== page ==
There are tens of thousands of clandestine pages and forums on the dark web that are not indexed by search engines, so they remain hidden unless the user knows the address in advance. This includes discussion forums where techniques or tools are shared with which cyberattacks can then be launched, but these sites also serve as a black market for buying and selling illicitly obtained data. Obviously, all these black-market transactions are carried out using cryptocurrencies and other methods that are difficult for the authorities to trace.
IABs and RaaS
Increasingly, these sites are being used for ransomware campaigns where cybercriminals can spend a few dollars on tools or buy full credentials and extort a ransom of hundreds of thousands if successful. Two leading "actors" are involved in these markets:
- Initial Access Brokers (IABs): individuals or groups that manage to obtain data such as access credentials to corporate networks, which is a highly valuable commodity:
- Ransomware operators: the buyers of these credentials who will then execute the malicious campaign using this data – or as is becoming increasingly common, these operators offer their services as a ransomware-as-a-service (RaaS) group to hackers who then carry out the attack.
A few weeks ago, a group of cybersecurity analysts published a report in which they analyzed hundreds of these dark web forums and found that the number of corporate network access credentials for sale has risen from 362 in the previous analysis to 1,099 –a three-fold increase in just one year.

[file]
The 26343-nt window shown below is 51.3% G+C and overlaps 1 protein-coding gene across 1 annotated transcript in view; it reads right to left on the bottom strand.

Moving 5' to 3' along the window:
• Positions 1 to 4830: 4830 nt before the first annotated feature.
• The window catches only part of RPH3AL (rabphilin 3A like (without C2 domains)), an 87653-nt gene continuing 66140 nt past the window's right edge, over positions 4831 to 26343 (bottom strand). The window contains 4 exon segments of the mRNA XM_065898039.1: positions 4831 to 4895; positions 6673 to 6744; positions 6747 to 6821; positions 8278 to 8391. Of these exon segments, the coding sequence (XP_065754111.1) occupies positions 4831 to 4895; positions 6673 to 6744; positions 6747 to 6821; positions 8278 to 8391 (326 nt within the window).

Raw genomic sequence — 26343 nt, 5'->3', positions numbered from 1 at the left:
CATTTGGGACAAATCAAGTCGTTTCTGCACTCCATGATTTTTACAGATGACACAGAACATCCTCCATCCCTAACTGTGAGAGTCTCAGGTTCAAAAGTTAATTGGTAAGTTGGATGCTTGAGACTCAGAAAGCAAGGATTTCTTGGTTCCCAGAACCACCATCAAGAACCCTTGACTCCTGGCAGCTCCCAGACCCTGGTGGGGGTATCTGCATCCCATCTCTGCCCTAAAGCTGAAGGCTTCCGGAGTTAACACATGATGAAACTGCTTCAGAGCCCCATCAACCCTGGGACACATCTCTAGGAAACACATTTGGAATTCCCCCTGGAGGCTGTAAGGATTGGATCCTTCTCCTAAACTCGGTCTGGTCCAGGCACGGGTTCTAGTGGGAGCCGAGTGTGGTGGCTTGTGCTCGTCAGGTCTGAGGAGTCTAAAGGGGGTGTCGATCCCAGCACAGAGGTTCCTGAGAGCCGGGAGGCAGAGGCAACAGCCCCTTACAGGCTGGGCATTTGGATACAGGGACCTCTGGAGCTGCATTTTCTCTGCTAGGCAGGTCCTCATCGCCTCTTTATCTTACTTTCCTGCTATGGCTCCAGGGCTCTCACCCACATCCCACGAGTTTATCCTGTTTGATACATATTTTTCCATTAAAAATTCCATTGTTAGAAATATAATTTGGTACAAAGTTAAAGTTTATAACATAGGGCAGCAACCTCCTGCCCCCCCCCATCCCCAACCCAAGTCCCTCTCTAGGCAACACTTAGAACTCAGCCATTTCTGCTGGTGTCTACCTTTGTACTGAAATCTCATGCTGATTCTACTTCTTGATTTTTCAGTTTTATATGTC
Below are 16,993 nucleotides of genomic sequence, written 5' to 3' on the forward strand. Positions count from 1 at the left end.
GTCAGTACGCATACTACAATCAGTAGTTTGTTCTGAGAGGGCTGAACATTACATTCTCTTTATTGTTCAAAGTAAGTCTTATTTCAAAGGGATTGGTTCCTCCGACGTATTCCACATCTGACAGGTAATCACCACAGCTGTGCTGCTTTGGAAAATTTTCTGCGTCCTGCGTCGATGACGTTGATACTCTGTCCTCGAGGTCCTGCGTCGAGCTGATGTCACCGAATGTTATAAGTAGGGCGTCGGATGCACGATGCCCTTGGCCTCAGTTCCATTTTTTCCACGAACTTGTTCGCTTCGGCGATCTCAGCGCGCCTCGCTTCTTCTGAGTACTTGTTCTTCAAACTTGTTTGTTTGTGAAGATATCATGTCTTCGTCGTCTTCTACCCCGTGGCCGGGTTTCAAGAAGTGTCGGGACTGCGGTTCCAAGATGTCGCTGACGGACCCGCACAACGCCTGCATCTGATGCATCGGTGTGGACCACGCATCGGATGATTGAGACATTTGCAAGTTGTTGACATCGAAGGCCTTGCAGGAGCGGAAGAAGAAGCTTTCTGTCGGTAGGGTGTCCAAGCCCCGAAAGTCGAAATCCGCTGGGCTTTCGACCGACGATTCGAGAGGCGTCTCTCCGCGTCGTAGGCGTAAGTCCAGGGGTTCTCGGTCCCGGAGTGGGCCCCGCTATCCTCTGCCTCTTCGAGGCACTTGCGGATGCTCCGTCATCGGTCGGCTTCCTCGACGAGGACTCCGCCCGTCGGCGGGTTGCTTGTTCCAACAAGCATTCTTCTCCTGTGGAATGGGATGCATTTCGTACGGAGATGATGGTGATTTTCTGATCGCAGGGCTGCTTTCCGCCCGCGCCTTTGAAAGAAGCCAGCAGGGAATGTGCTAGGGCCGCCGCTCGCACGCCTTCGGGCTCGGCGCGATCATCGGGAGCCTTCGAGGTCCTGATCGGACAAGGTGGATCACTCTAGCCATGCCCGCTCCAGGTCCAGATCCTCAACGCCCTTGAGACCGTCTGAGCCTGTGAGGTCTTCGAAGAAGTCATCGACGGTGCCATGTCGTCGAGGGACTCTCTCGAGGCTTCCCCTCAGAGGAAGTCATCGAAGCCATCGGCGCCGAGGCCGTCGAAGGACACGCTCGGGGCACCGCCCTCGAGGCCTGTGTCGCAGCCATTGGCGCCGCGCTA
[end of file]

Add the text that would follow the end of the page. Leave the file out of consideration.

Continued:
The report notes that demand in this market has grown in line with the proliferation of ransomware cyberattacks. Many individuals and groups are being encouraged to enter the market by the success of so many organizations paying out million-dollar ransoms. But they also point to the rise of remote working due to the pandemic as a key cause of this rise. Many of the credentials for sale belong to VPN and RDP tools.
Remote Access Point (RAP)
Our Internet Security Report Q3 2021 highlights this boom in ransomware and cyberattacks that take advantage of remote working tools. In this threat scenario, organizations are recommended to deploy Remote Access Point (RAP) solutions that allow completely secure access to the organization's corporate networks.
Whether from a branch office or from home, employees are thus connected to a reliable Wi-Fi access point that via an IPSec IKEv2 VPN network is linked to the central offices where the servers are hosted, which are in turn protected by a next-generation firewall device.
In addition, this allows the organization's IT teams to manage remote access to the corporate network easily and centrally and maintain strict control over permissions and credentials, as it also allows them to implement advanced multi-factor authentication (MFA) solutions to check and properly manage the identity of each user. This ensures corporate networks are much better protected against attempts by IABs to obtain credentials.